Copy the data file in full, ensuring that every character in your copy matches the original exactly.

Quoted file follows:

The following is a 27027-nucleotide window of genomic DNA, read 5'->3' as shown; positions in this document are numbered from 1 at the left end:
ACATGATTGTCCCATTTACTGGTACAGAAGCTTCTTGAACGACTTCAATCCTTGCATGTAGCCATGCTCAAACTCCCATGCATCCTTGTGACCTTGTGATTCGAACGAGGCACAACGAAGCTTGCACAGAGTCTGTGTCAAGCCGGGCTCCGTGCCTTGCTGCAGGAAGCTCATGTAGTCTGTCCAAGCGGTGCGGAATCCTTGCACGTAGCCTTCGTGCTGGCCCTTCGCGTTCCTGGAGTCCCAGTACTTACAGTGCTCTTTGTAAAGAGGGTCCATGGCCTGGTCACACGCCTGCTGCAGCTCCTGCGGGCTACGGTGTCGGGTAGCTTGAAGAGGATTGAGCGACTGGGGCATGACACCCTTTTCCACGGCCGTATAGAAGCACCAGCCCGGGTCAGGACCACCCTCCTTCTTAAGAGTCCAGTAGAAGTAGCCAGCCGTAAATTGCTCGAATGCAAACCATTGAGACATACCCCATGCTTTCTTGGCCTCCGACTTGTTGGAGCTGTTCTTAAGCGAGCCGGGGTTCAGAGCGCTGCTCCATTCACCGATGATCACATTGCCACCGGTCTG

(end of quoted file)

The following is a 27027-nucleotide window of genomic DNA, read 5'->3' as shown; positions in this document are numbered from 1 at the left end:
ACATGATTGTCCCATTTACTGGTACAGAAGCTTCTTGAACGACTTCAATCCTTGCATGTAGCCATGCTCAAACTCCCATGCATCCTTGTGACCTTGTGATTCGAACGAGGCACAACGAAGCTTGCACAGAGTCTGTGTCAAGCCGGGCTCCGTGCCTTGCTGCAGGAAGCTCATGTAGTCTGTCCAAGCGGTGCGGAATCCTTGCACGTAGCCTTCGTGCTGGCCCTTCGCGTTCCTGGAGTCCCAGTACTTACAGTGCTCTTTGTAAAGAGGGTCCATGGCCTGGTCACACGCCTGCTGCAGCTCCTGCGGGCTACGGTGTCGGGTAGCTTGAAGAGGATTGAGCGACTGGGGCATGACACCCTTTTCCACGGCCGTATAGAAGCACCAGCCCGGGTCAGGACCACCCTCCTTCTTAAGAGTCCAGTAGAAGTAGCCAGCCGTAAATTGCTCGAATGCAAACCATTGAGACATACCCCATGCTTTCTTGGCCTCCGACTTGTTGGAGCTGTTCTTAAGCGAGCCGGGGTTCAGAGCGCTGCTCCATTCACCGATGATCACATTGCCACCGGTCTG